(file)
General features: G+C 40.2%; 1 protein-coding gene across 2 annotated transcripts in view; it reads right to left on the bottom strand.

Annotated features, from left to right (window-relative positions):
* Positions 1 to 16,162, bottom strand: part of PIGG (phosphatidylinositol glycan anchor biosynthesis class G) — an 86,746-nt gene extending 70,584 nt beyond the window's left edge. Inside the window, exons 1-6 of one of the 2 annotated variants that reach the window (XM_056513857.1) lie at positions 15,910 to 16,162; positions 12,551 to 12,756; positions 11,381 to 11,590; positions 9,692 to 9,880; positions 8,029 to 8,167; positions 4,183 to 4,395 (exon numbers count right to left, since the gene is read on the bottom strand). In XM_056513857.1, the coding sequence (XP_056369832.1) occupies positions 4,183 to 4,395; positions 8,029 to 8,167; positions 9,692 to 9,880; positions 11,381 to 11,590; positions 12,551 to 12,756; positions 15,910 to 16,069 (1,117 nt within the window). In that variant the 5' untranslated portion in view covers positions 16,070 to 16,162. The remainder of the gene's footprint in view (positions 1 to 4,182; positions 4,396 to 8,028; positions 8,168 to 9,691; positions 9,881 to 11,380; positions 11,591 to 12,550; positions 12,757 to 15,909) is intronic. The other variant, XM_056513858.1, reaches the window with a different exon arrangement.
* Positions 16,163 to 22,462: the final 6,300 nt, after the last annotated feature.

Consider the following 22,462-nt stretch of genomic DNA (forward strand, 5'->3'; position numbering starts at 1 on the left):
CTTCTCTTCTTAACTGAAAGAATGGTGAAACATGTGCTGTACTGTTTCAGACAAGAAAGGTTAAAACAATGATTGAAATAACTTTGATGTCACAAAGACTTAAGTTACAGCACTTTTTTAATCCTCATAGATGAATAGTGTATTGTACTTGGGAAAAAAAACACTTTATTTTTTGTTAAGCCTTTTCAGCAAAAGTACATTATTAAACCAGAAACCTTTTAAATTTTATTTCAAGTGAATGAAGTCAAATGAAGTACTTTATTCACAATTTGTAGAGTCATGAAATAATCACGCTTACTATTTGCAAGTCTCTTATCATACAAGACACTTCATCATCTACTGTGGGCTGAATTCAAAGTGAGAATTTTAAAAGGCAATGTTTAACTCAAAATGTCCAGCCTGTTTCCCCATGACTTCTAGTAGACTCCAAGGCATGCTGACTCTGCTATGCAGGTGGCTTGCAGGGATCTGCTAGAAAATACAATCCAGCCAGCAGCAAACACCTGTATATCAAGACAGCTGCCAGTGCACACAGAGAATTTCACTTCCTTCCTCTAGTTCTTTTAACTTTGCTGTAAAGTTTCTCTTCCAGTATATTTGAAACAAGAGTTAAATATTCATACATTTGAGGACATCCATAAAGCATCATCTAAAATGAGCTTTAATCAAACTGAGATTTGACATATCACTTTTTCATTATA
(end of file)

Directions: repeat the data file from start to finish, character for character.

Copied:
General features: G+C 40.2%; 1 protein-coding gene across 2 annotated transcripts in view; it reads right to left on the bottom strand.

Annotated features, from left to right (window-relative positions):
* Positions 1 to 16,162, bottom strand: part of PIGG (phosphatidylinositol glycan anchor biosynthesis class G) — an 86,746-nt gene extending 70,584 nt beyond the window's left edge. Inside the window, exons 1-6 of one of the 2 annotated variants that reach the window (XM_056513857.1) lie at positions 15,910 to 16,162; positions 12,551 to 12,756; positions 11,381 to 11,590; positions 9,692 to 9,880; positions 8,029 to 8,167; positions 4,183 to 4,395 (exon numbers count right to left, since the gene is read on the bottom strand). In XM_056513857.1, the coding sequence (XP_056369832.1) occupies positions 4,183 to 4,395; positions 8,029 to 8,167; positions 9,692 to 9,880; positions 11,381 to 11,590; positions 12,551 to 12,756; positions 15,910 to 16,069 (1,117 nt within the window). In that variant the 5' untranslated portion in view covers positions 16,070 to 16,162. The remainder of the gene's footprint in view (positions 1 to 4,182; positions 4,396 to 8,028; positions 8,168 to 9,691; positions 9,881 to 11,380; positions 11,591 to 12,550; positions 12,757 to 15,909) is intronic. The other variant, XM_056513858.1, reaches the window with a different exon arrangement.
* Positions 16,163 to 22,462: the final 6,300 nt, after the last annotated feature.

Consider the following 22,462-nt stretch of genomic DNA (forward strand, 5'->3'; position numbering starts at 1 on the left):
CTTCTCTTCTTAACTGAAAGAATGGTGAAACATGTGCTGTACTGTTTCAGACAAGAAAGGTTAAAACAATGATTGAAATAACTTTGATGTCACAAAGACTTAAGTTACAGCACTTTTTTAATCCTCATAGATGAATAGTGTATTGTACTTGGGAAAAAAAACACTTTATTTTTTGTTAAGCCTTTTCAGCAAAAGTACATTATTAAACCAGAAACCTTTTAAATTTTATTTCAAGTGAATGAAGTCAAATGAAGTACTTTATTCACAATTTGTAGAGTCATGAAATAATCACGCTTACTATTTGCAAGTCTCTTATCATACAAGACACTTCATCATCTACTGTGGGCTGAATTCAAAGTGAGAATTTTAAAAGGCAATGTTTAACTCAAAATGTCCAGCCTGTTTCCCCATGACTTCTAGTAGACTCCAAGGCATGCTGACTCTGCTATGCAGGTGGCTTGCAGGGATCTGCTAGAAAATACAATCCAGCCAGCAGCAAACACCTGTATATCAAGACAGCTGCCAGTGCACACAGAGAATTTCACTTCCTTCCTCTAGTTCTTTTAACTTTGCTGTAAAGTTTCTCTTCCAGTATATTTGAAACAAGAGTTAAATATTCATACATTTGAGGACATCCATAAAGCATCATCTAAAATGAGCTTTAATCAAACTGAGATTTGACATATCACTTTTTCATTATA